16. I've just started up my Atari collection and I bought a 2600 Jr bundle off a local selling page. Bundled in with it was this controller paddle by ''Dynacom''. Does anyone know anything more about them? I've been trying to research them for the past hour or so but can't find much. Apparently they were only sold in Brazil and are pretty hard to come by. I've only found a few mentions of them on the internet and nothing gives me any info on their value. Any help would be appreciated, cheers! This is the most I've found on them - Dynacom: Rare paddle controller that featured suction cups on the base. It was only available in Brazil. Description from ad: "The control of strong emotions. The Dynacom Paddle Controller is the only unique rotary controller for video games that allows precise and highly reliable shots. The Paddle Controller can be used in Dynavision and other games compatible with the Atari system. To ensure strong emotions with your Paddle Controller, the following games are already available." Sources - http://www.2600connection.com/faq/controllers/faq_controllers.html http://produto.mercadolivre.com.br/MLB-614870198-raro-controles-paddle-dynacom-atari-2600-_JM Thanks, Superdead22 Image of the same paddles I found online.
  17. Have the atari 5200 paddle controllers been found by any collectors yet?? and if so, are are any of them complete? :?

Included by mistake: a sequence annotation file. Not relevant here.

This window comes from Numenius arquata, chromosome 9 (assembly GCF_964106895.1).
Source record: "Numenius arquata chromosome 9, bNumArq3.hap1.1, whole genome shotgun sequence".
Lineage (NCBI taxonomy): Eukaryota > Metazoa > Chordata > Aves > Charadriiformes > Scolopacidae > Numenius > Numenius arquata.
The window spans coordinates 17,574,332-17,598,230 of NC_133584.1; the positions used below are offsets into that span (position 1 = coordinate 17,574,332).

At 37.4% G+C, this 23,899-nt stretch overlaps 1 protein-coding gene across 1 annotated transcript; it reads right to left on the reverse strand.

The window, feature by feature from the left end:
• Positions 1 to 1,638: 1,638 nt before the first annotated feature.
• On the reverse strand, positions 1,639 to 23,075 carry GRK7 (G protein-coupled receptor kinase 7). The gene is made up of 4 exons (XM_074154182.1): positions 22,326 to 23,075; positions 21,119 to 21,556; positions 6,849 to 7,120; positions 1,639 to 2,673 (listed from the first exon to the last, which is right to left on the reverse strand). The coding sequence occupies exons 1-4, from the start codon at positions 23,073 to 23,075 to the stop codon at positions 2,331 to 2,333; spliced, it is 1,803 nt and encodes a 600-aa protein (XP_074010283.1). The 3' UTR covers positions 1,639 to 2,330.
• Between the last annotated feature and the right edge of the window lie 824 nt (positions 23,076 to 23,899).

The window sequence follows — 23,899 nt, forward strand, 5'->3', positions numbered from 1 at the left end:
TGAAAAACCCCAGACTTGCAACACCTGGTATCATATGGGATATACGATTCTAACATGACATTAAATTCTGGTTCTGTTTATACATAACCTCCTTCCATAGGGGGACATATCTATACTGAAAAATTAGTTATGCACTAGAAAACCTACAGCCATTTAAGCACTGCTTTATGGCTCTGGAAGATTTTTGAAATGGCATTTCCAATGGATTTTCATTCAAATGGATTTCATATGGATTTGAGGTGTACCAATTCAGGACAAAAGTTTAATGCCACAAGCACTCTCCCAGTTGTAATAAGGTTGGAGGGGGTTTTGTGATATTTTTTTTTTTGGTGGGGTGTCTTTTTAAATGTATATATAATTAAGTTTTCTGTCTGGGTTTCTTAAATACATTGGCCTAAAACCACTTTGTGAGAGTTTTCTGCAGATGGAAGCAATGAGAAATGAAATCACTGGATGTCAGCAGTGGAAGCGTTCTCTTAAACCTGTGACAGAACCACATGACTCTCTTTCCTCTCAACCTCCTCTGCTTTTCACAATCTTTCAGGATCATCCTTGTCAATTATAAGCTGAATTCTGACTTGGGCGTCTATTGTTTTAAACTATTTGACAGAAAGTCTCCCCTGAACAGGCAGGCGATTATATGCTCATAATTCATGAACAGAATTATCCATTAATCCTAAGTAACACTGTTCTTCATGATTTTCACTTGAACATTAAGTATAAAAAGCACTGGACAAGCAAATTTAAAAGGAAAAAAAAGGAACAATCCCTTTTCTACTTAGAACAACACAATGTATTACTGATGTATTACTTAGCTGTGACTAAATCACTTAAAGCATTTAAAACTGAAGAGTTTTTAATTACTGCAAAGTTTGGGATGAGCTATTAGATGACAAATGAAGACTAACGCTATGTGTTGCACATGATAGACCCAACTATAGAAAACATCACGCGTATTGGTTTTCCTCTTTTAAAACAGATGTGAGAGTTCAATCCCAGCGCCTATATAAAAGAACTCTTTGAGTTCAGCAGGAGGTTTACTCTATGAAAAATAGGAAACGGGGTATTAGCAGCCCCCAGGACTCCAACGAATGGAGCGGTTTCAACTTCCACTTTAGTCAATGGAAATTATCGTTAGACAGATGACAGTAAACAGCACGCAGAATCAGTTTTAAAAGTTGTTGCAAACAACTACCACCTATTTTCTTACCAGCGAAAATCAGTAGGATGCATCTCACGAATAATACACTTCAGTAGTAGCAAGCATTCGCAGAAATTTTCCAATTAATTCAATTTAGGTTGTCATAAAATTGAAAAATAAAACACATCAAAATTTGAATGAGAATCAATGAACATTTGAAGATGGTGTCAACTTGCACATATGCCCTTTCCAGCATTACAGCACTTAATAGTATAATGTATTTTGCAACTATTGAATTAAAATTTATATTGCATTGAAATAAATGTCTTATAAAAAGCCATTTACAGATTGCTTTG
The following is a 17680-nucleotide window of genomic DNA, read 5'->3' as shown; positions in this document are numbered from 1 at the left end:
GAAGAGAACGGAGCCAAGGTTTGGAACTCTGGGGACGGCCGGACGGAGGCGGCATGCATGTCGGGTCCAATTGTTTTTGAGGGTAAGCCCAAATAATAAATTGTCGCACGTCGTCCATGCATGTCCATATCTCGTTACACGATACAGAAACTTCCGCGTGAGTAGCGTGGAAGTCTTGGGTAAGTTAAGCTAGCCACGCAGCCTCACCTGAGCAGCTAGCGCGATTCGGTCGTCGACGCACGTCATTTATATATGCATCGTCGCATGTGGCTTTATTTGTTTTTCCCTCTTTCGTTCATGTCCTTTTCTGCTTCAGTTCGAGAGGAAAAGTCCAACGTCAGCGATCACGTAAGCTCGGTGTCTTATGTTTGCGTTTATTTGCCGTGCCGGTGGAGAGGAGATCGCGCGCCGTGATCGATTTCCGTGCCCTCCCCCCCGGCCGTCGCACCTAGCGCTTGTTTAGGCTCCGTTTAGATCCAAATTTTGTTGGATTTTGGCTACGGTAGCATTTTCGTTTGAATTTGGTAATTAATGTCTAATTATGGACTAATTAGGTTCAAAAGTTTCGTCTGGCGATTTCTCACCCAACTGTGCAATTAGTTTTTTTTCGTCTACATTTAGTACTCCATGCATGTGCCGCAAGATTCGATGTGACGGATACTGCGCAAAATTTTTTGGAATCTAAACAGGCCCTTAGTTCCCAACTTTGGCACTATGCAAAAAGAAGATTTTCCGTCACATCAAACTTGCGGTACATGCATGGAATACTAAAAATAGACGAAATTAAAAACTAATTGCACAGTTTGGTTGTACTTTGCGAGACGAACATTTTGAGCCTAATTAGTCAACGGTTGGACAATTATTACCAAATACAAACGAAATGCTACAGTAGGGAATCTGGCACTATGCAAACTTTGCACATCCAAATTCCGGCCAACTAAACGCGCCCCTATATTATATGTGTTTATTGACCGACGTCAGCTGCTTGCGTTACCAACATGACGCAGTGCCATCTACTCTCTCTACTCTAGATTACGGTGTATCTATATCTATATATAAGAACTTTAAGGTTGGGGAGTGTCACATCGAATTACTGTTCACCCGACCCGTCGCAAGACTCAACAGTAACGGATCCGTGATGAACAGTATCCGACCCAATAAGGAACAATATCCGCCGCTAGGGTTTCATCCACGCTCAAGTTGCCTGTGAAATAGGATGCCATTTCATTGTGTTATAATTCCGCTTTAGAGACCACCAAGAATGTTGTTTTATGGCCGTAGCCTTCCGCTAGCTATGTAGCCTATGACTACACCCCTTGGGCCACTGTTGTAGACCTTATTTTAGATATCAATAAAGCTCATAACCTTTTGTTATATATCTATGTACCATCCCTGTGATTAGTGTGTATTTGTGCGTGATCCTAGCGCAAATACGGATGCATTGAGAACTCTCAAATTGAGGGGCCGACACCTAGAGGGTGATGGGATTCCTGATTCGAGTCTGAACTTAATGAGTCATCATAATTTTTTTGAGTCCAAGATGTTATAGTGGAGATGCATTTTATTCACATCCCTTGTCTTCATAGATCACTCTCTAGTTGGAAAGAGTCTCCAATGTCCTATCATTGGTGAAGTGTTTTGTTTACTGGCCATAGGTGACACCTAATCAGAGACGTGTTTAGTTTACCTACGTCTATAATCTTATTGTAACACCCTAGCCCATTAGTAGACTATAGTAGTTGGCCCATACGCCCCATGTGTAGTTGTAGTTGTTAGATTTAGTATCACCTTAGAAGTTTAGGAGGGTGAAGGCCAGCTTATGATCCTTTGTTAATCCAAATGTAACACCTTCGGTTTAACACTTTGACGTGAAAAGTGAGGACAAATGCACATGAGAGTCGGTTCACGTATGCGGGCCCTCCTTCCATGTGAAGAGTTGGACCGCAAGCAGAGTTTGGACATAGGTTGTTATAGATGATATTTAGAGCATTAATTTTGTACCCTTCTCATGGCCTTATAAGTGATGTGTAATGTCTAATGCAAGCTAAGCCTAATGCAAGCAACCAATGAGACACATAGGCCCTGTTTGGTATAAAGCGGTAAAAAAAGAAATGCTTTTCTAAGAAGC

18. While watching Transformers 4, a couple of familiar figures got me hooked. An Atari Paddle, next to a Quickshot joystick, are being used by Mark Wahlberg while he is guiding the drone with the credit card to the ATM in the movie. Sadly I didn't noticed any other Atari item in the movie. Still, its really cool to see relics from the past (especially Atari ones) being used as movie props.
  19. So by now there are tones of adapters and USB type controllers that can replace the joystick controller, are there any controllers or adapters for the paddle controllers? What is the best know Computer equivalent to the paddle controllers? If there aren't is anyone aware of any projects that make use of GPIO on the raspberry pi to allow the paddle controller to work? Mind you I am not looking to emulate any games I don't own and am not endorsing others doing so as well. I mainly want to have a portable system I can load my games up and play hook up easily to a modern TV.
  20. I found this lovely thread, which answers many of my questions about the paddle. However, there are still a few questions left unanswered: 1. What is the "idle" state of a paddle? That is, what is its resting position? Apparently its values can be 0 - 76, but which value does it rest at? 2. What happens when one twists the knob the other direction? Paddles, if I'm not mistaken, can be twisted both directions, so what happens if one twists it the other way? Does the value decrease from its "center" position towards 0 then, upon hitting 0, it returns to 76? 3. How are paddles meant to react? Does turning it clockwise typically denote moving something right in a game, or does turning counterclockwise denote right?
  21. Edited after figuring out answer: This game, Rain of Terror, is a PAL ATR game for atari 8-bit. In MAME, it works sort of with the keyboard set up (only all left, all right or straight up), but it is supposed to be used with paddles to shoot at ~9 positions of a semi-circle from ground. I am using a 2600-daptor II to plug an atari 2600 paddle pair into the PC for MAME. Couldn't figure out how fire properly but figured it out later in post below. BTW, this is a contest winner from Europe. Also, can anyone explain why there are five fields for the "paddle analog", "paddle analog dec" and "paddle analog inc" in MAME? Paddle only seems to move when I use the fifth "paddle analog" field. Rain Of Terror (p).atr